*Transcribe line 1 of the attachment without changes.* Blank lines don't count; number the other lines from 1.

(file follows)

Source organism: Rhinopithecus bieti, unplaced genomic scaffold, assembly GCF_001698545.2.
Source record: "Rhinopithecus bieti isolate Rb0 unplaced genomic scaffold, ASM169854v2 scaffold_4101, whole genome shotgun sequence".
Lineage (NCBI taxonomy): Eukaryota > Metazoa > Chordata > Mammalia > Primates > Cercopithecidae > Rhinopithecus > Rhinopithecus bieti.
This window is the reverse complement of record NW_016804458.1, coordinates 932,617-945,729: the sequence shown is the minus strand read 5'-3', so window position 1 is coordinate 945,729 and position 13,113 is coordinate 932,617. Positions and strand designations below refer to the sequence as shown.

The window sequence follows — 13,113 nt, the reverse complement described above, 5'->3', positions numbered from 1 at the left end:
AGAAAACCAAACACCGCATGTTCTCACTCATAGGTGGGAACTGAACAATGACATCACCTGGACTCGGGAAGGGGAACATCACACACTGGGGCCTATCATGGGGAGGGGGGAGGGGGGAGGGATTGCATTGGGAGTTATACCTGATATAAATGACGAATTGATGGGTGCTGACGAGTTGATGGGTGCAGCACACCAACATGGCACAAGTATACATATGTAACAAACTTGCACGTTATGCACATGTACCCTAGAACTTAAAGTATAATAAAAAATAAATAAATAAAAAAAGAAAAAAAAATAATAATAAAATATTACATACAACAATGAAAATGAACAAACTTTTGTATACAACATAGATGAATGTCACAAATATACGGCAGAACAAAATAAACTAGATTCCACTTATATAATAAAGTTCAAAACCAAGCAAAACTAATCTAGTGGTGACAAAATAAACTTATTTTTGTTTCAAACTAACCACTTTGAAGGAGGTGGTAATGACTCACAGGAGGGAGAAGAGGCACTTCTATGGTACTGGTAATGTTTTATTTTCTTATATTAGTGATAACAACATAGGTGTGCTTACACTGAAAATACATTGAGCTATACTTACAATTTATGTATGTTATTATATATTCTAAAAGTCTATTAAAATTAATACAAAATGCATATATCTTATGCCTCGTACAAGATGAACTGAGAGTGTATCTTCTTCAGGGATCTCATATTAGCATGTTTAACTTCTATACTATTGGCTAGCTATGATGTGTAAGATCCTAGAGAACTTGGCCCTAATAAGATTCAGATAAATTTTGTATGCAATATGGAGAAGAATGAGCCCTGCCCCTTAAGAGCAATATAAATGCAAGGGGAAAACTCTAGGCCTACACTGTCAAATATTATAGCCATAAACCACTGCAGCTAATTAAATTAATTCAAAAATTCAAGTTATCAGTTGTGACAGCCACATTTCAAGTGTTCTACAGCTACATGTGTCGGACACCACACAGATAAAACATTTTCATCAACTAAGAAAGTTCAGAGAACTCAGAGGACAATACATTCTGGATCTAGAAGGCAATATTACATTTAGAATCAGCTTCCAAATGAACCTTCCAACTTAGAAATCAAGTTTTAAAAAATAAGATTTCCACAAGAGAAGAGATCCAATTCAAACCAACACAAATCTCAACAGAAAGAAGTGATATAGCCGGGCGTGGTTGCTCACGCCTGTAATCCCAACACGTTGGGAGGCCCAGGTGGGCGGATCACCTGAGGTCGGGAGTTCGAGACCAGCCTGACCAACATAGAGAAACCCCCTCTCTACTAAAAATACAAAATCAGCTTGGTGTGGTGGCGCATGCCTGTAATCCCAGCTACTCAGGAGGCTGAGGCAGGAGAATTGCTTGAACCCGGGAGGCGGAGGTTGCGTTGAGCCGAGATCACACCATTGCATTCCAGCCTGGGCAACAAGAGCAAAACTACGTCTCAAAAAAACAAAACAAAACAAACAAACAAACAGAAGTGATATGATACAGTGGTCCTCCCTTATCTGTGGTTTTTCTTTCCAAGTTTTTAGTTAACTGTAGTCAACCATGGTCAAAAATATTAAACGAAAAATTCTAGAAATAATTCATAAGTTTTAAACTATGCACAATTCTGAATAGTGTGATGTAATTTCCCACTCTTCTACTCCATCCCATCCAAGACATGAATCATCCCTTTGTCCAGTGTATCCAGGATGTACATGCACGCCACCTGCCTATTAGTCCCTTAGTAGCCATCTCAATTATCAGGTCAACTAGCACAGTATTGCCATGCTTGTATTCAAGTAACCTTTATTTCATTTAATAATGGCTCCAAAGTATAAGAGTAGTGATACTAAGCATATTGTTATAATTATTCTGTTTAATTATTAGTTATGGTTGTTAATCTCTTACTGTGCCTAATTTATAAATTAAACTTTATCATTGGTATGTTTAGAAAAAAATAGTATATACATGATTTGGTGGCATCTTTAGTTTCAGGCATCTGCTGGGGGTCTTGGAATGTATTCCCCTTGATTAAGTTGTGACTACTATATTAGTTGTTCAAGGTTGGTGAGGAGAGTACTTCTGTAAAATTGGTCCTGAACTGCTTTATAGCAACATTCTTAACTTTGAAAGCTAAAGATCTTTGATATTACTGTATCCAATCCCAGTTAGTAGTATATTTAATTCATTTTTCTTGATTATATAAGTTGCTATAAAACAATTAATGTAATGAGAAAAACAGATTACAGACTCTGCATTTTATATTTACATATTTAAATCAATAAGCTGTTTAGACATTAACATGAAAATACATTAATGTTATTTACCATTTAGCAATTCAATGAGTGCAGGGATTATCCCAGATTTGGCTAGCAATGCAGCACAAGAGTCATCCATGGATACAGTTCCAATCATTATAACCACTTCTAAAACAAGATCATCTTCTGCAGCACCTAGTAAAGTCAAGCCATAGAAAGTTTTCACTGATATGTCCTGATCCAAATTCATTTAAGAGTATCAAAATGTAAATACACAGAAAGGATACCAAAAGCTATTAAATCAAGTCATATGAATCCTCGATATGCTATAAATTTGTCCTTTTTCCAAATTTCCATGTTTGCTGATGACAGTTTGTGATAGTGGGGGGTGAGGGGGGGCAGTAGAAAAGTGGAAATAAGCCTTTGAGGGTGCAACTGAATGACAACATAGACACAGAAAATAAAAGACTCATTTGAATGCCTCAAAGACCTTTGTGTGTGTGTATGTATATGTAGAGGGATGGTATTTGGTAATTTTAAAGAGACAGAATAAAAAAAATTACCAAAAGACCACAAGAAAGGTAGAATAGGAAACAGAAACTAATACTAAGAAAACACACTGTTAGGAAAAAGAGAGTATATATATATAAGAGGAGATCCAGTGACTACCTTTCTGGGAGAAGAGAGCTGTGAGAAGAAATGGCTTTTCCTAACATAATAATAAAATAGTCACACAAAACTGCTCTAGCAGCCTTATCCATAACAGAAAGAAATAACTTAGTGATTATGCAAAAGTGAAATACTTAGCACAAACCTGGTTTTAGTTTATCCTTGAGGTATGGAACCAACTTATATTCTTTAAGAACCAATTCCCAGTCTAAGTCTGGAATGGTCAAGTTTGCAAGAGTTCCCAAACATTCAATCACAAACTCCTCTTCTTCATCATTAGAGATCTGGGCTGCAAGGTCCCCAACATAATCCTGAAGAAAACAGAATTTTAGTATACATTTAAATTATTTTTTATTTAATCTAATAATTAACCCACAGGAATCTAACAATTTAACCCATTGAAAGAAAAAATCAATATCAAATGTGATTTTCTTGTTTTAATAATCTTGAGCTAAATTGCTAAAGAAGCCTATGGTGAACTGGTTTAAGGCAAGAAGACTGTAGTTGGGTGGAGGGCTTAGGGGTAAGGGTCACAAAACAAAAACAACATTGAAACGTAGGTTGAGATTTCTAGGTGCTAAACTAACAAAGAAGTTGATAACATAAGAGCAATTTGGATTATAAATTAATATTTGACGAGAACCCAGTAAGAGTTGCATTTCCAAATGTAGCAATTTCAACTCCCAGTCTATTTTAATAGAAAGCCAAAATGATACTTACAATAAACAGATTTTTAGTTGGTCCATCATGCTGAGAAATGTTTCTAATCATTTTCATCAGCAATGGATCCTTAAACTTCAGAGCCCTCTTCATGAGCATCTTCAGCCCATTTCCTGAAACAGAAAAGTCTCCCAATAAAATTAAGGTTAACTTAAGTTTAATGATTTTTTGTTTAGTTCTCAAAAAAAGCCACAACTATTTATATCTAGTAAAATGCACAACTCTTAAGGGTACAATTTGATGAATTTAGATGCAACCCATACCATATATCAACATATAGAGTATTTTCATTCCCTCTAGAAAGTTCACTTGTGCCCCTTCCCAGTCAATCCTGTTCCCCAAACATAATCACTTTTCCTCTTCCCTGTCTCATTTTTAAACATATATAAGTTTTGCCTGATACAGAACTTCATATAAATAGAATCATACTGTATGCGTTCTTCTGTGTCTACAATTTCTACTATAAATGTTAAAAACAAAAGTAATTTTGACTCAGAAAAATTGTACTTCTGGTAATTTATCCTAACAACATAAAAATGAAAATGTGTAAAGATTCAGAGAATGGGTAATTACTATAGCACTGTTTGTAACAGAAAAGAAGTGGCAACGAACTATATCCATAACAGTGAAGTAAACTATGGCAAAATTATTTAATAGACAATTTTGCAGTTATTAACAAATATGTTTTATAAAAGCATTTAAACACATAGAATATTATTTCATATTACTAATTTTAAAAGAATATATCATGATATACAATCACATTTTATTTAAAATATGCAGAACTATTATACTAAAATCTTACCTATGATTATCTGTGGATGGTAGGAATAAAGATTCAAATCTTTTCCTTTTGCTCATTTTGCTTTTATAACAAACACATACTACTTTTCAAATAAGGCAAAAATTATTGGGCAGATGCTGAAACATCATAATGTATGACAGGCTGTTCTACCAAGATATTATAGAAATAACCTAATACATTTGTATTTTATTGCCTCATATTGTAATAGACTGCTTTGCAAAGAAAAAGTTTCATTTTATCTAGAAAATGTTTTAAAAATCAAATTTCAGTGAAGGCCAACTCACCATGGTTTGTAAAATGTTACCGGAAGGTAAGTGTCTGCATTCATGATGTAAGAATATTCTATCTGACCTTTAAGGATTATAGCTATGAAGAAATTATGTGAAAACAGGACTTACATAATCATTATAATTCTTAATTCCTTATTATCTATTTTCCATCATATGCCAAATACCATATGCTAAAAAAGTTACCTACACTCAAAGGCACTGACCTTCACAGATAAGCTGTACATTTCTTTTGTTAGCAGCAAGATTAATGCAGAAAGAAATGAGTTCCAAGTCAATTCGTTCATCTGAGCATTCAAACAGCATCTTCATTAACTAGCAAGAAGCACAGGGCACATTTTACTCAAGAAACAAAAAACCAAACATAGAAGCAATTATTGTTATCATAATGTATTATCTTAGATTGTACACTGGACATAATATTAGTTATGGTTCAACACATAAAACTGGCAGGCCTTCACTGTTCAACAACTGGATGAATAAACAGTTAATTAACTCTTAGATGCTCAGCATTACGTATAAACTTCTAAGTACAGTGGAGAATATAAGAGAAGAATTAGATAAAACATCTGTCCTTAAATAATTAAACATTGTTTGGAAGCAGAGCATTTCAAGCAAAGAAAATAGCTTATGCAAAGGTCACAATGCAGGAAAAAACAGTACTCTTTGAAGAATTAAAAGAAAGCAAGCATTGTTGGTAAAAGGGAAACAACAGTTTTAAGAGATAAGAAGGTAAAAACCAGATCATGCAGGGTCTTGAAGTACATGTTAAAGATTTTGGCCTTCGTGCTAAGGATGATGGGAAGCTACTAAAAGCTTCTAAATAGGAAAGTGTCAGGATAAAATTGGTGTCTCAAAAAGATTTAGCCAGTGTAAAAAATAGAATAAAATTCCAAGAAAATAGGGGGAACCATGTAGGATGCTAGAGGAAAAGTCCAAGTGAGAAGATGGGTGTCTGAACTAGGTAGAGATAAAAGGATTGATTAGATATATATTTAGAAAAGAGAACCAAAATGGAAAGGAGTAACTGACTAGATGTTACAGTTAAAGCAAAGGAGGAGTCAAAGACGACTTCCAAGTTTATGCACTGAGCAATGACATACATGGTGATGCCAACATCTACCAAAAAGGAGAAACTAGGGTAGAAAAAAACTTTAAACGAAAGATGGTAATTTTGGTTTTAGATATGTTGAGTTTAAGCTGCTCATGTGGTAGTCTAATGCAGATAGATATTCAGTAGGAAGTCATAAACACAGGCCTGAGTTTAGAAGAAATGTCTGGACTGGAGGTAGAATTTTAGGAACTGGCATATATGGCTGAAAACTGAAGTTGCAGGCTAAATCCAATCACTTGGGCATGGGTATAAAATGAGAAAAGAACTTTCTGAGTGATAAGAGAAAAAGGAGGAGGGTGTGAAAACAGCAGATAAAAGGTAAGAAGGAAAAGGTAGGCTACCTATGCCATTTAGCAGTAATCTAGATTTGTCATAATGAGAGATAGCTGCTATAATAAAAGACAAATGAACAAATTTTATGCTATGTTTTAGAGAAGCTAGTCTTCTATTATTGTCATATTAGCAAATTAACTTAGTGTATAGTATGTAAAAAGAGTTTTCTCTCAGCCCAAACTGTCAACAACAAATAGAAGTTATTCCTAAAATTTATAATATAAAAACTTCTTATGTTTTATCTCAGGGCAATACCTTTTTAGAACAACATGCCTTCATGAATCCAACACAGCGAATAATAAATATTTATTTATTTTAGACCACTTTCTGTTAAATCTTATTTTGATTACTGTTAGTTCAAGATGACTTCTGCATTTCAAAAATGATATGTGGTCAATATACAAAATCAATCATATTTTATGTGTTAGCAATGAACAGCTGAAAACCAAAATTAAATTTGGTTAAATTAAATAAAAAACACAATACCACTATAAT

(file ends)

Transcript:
Source organism: Rhinopithecus bieti, unplaced genomic scaffold, assembly GCF_001698545.2.